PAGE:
The U.S. Army suddenly purchased Russian-style AK-74 assault rifles everywhere, but refused to say what it wanted to do

The U.S. Army recently stated publicly that it would be interested in acquiring any privately owned Russian-made 5.45mm AK-74 assault rifles, or replicas from other countries.

The U.S. Army is searching for AK-74 rifles everywhere, and there will not be too many. What is it trying to do? The reason was not disclosed at all, which made the outside world very confused.

Just two days ago, the U.S. Army Contracting Command (CCNJ) in New Jersey posted a message on the U.S. government’s SAM contracting website, announcing “to identify potential sources for the supply of AK-74 Kalashnikov assault rifles and support components. “.

The CCNJ said the bulletin, issued on behalf of the Soldier Lethality Program Manager (PMSL) and the Combat Capability Development Command Arms Center (CCDC-AC), did not provide further details on why the two parts of the Army were concerned about the AK-74. interest.

The contract notice also does not specify how many AK-74s the Army intends to purchase, but provides a little procurement detail: “For work purposes, the requested AK-74 Kalashnikov assault rifle is defined as follows: An AK – Model 74 Assault Rifle with fixed stock and approximately 16″ long barrel. Also requires the standard accessories that come with each gun – four magazines, a cleaning kit, an oil bottle, a shoulder strap and an owner’s manual.” However, these rifle accessories may not be included by the U.S. Army, taking into account the condition and origin of the rifle.

It should be pointed out that the AK-74 rifle requested by the US Army also includes replicas from other countries, such as the Romanian PA md. . However, the Bulgarian AR-SF and the Polish “Tantal” rifle cannot be classified as the AK-74.

Among them, the East German MPi AK-74 is a direct copy of the AK-74, while the Romanian PA md.86 is a hybrid product of the earlier 7.62mm AKM modified AK-74 barrel. However, the Polish “Tantal” rifle, also derived from AKM, was not accepted.

Historically, Soviet-designed AK-74 assault rifles have been produced in large quantities, estimated at more than 5 million, and exported to more than 20 countries. However, the 5.45x39mm ammunition used by the AK-74 is hardly used by other firearms in the world, and is far less large than the market size of 7.62x39mm and 5.56x45mm. Therefore, ammunition of this caliber is not very common on the civilian market.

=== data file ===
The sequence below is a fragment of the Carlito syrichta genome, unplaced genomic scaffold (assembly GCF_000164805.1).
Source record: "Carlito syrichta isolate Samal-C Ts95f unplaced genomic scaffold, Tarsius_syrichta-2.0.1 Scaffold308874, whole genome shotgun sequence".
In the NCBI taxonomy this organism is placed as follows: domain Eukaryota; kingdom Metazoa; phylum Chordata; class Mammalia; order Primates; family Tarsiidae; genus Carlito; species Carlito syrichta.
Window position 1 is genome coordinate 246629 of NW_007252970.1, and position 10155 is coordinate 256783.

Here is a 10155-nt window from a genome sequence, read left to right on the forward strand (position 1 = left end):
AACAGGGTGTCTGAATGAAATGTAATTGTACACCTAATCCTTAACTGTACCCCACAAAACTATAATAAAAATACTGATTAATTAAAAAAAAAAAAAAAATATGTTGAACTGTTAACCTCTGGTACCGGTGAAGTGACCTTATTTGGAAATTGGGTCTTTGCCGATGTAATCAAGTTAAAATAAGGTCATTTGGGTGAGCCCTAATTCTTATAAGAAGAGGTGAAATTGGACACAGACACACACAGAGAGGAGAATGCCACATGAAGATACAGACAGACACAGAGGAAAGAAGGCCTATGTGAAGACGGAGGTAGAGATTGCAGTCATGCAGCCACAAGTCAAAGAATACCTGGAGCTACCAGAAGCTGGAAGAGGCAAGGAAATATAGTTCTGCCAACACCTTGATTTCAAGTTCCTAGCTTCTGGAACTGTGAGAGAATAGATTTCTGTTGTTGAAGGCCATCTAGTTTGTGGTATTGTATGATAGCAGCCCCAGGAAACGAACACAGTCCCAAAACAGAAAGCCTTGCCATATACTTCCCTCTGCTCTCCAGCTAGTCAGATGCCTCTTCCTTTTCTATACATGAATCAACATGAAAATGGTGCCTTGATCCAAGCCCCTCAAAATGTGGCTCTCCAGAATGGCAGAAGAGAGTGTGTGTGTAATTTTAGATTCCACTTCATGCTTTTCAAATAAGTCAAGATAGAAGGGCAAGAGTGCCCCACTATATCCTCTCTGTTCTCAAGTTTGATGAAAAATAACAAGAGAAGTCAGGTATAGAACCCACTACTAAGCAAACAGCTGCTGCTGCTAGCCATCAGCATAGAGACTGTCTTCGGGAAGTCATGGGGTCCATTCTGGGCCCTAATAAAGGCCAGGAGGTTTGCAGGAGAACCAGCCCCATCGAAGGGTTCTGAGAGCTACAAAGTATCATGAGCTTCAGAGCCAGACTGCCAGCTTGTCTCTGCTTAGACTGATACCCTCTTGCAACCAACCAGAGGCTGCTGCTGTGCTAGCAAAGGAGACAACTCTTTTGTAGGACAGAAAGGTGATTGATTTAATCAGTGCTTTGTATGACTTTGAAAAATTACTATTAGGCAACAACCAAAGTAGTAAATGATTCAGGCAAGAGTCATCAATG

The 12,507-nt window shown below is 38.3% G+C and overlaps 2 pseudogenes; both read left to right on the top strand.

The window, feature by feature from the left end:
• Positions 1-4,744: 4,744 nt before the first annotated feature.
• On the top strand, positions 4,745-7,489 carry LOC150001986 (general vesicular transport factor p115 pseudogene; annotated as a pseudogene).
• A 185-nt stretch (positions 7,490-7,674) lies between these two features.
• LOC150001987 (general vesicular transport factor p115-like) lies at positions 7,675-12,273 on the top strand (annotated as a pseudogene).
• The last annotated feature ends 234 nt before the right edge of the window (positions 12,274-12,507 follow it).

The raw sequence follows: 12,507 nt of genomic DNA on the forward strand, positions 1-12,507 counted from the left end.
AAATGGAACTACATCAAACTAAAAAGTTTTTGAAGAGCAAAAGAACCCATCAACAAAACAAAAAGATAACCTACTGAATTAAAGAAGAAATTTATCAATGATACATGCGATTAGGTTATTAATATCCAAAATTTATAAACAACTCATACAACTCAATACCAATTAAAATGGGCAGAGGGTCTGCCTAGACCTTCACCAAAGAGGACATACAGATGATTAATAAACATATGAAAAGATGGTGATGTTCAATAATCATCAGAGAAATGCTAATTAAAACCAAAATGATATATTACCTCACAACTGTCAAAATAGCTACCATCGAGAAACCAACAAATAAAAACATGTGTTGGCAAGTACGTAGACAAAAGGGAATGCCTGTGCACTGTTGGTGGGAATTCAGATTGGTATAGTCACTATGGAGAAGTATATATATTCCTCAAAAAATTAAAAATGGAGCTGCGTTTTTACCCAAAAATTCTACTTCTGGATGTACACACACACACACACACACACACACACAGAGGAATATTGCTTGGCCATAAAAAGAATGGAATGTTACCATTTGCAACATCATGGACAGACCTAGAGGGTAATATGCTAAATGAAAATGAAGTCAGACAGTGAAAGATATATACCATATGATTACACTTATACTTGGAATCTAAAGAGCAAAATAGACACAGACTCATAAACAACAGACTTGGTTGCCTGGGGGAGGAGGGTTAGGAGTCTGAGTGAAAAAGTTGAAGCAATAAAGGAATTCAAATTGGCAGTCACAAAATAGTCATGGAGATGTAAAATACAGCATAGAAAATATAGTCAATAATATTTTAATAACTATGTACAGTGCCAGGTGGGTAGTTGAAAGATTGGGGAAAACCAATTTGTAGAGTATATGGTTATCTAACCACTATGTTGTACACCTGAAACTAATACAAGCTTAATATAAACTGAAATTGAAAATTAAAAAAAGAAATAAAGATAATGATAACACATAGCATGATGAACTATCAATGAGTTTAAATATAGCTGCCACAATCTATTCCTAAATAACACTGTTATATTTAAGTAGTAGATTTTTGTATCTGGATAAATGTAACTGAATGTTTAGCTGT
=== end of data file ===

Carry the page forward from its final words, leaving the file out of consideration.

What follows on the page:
Why the U.S. Army purchased these AK-74 rifles, although the purpose is not stated, but the U.S. theater magazine believes that the U.S. Army may transfer these weapons to the Ukrainian military. The AK-74 assault rifle is still the main light weapon of the Ukrainian army, but after the outbreak of the war, there was a serious shortage of light weapons in the Ukrainian army. Some rifles and machine guns from the Second World War and even the First World War have been sent to the battlefield.

At about the same time, the Pentagon announced a new aid package for the Ukrainian military, including unspecified small arms and 2.75 million rounds of related ammunition. From the introduction, these weapons should come directly from the existing inventory of the US military and should have nothing to do with the AK-74 procurement program.

On the other hand, the United States and NATO are actively promoting the “NATO standard” in the Ukrainian army. The large-caliber howitzers have been replaced from the Russian 152mm caliber to the 155mm NATO caliber. Therefore, the United States should actively introduce 5.56x39mm ammunition to the Ukrainian army. Ukraine promotes, instead of continuing to send Russian-caliber assault rifles.

The War Zone magazine also believes that the procurement of the AK-74 rifle may be related to US Army training. From past experience, various departments of the U.S. military often purchase foreign weapons for a variety of purposes, including special operations force training and actual combat use, or to arm imaginary enemy forces during exercises, or to arm foreign “friendly locals”, or to be used for Development, testing and evaluation of weapons.

However, the US military has a long history of procuring Russian-style rifles, and there should be some AK-74s in stock, enough for general training. Therefore, the real purpose of the U.S. Army’s hasty purchase of the AK-74 is still elusive.

The War Zone magazine noted that whatever the U.S. Army’s purpose in buying the AK-74 could prompt the Russian government to respond. For years, Russian authorities have criticized the U.S. government for supplying imitations of “Russian weapons” to some countries in an effort to crack down on the international market share of Russian weapons.

The same is true for this rifle purchase. Whatever the U.S. Army wants these AK-74s for, it will certainly not be purchased directly from the Russian factory. (Author: Tao Mujian)